Two investigators – working side by side, out of the limelight – search for clues to identify the offenders that attack unsuspecting sinuses.
Even before she left the scene, Krista Sullivan knew what the evidence would reveal. She spotted the offenders’ tracks, then rounded up the remains. It looked like an open and shut case.
Back at headquarters, she placed the proof on a slide, stained it with dye and studied it under a microscope.
Just as she suspected: Pollen. Everywhere.
After counting the number of grains on the slide, she plugged the total into a formula and reported a“very high level” pollen reading to the National Allergy Bureau.
Sullivan, 33, along with fellow allergy researcher Jenjira Skrei, 26, has been tasked with a special duty. As the only two certified pollen counters in the state, they track the amount and variety of pollen circulating in Minnesota’s air — posting their findings on websites used by allergy doctors and scientists.
The two women, the keepers of the state’s official pollen tally, are especially busy now that Minnesota is nose-deep in the spring allergy season.
While weather reports, websites and mobile apps provide allergy alerts, pollen counters like Sullivan and Skrei are a rare breed. They’ve undergone extensive training by the National Allergy Bureau, and have mastered the science of identifying the dizzying array of pollen grains as small as dust.
It’s tedious work, but Skrei and Sullivan relish it. For them, discovering what exactly is causing so much misery for the millions with seasonal allergies makes every day feel like a whodunit.
“It’s like we’re detectives,” Sullivan said.
The pair wear scrubs and sneakers and sit back-to-back in their shoebox of an office in downtown Minneapolis.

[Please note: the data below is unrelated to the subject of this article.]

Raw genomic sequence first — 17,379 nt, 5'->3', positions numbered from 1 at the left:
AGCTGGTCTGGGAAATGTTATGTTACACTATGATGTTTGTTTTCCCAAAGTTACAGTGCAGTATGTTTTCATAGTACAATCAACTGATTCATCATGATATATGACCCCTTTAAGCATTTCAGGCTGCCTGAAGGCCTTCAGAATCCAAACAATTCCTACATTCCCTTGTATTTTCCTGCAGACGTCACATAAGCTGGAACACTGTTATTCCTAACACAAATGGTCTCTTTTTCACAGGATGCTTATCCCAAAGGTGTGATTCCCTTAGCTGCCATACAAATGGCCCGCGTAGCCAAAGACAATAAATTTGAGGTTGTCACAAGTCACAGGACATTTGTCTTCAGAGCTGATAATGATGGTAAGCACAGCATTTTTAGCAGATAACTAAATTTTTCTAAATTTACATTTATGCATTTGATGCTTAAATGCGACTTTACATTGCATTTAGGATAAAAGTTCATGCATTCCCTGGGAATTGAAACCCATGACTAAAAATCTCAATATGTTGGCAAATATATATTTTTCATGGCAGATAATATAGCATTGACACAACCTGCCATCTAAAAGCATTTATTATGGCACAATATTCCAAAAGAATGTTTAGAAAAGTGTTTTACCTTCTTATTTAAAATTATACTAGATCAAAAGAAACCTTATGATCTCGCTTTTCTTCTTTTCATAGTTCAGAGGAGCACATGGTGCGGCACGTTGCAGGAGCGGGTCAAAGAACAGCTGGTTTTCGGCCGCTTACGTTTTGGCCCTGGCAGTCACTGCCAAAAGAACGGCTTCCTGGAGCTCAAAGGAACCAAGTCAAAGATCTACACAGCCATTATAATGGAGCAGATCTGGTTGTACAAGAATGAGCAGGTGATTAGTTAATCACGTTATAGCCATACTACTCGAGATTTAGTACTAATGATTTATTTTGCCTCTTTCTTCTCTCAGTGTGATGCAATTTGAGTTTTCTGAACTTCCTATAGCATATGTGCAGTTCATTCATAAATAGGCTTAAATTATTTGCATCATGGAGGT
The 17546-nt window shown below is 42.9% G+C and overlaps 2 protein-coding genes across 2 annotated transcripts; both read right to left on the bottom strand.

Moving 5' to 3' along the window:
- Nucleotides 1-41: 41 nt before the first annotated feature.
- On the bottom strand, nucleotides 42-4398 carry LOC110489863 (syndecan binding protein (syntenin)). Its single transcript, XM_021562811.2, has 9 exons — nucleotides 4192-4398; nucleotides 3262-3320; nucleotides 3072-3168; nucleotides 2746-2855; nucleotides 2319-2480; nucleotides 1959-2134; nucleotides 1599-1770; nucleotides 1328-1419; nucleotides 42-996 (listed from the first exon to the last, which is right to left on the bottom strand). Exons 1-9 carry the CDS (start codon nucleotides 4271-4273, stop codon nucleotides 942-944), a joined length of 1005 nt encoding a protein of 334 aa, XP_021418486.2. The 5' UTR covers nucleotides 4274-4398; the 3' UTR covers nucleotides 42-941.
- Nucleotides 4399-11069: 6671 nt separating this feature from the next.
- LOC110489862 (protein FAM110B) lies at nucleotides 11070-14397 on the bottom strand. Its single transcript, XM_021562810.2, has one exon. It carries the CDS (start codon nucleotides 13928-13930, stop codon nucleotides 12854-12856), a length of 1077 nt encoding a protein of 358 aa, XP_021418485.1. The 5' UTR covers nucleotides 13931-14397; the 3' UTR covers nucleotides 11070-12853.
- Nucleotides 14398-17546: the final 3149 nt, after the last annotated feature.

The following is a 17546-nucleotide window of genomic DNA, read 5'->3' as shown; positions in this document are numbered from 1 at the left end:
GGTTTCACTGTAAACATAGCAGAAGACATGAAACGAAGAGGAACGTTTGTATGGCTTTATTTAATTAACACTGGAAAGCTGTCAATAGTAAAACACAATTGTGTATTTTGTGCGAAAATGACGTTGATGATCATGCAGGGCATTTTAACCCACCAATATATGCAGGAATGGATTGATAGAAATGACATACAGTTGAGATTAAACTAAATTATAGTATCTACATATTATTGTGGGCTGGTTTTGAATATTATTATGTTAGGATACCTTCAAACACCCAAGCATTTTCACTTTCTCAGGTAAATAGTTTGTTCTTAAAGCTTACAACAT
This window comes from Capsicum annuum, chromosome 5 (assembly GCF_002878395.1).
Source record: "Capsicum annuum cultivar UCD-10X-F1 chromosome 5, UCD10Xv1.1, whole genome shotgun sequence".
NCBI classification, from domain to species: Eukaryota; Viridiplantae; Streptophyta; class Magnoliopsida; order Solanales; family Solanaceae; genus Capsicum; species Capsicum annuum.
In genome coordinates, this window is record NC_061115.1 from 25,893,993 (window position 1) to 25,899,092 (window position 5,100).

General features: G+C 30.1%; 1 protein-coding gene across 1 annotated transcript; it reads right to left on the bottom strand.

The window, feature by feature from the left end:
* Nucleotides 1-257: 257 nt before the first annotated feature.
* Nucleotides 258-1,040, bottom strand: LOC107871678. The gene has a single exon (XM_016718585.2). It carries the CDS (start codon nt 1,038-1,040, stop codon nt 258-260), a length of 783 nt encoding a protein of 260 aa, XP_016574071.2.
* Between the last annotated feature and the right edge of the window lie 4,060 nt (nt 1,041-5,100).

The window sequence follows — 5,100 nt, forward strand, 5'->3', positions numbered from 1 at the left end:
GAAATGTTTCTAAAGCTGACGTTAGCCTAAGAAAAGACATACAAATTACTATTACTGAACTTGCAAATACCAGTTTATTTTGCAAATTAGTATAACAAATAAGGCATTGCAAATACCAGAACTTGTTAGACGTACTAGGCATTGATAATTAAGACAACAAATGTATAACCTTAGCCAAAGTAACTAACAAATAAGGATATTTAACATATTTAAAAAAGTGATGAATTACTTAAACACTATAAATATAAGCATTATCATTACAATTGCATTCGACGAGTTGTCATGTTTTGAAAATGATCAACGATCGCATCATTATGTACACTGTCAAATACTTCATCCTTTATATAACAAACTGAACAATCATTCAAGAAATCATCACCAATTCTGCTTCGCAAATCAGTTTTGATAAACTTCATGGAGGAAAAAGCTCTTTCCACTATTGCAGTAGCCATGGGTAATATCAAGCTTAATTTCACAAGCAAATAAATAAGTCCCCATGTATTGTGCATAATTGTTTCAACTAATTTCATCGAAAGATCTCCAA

Self-described “science nerds,” they both hold bachelor’s degrees in biology and work for the Clinical Research Institute, the research arm of Allergy and Asthma Specialists, a clinic in the Twin Cities.
Sullivan and Skrei stepped up to take over the pollen counting duties a few years ago after two other researchers left. In doing so, they joined the little-known ranks of certified pollen counters in the United States — a loosely knit group that includes doctors, researchers and others keen on allergy science.
“It’s a very small group of people,” Skrei said.
She and Sullivan take turns counting grains — alternating days for the chore that typically takes an hour.
Springtime keeps them hopping, with tree pollen starting around April 1, followed by grass pollen season around Memorial Day. There’s a break in the action in July, but by the middle of August, ragweed season kicks into high gear.
After such a long and harsh winter, there was speculation that the polar vortex would usher in a sudden spring — causing all the trees to pollinate at once. But the local pollen police, and their boss Mary Anne Elder, say there’s no proof to support such dire predictions.
“Everyone subjectively feels like this is the worst pollen season,” said Elder, research manager at the Clinical Research Institute. “[But] your memory is influenced by the fact that we haven’t had tree pollen for a year. And we just came out of a really tough winter and everyone just wants it to be spring.”
When allergies hit, most people find relief in over-the-counter medicine to combat the constantly runny nose, sneezing and watery eyes. But knowing the day’s pollen count can help allergy sufferers to be more proactive. That’s where Sullivan and Skrei come in: They sniff out the culprits and alert patients before their sneezing starts.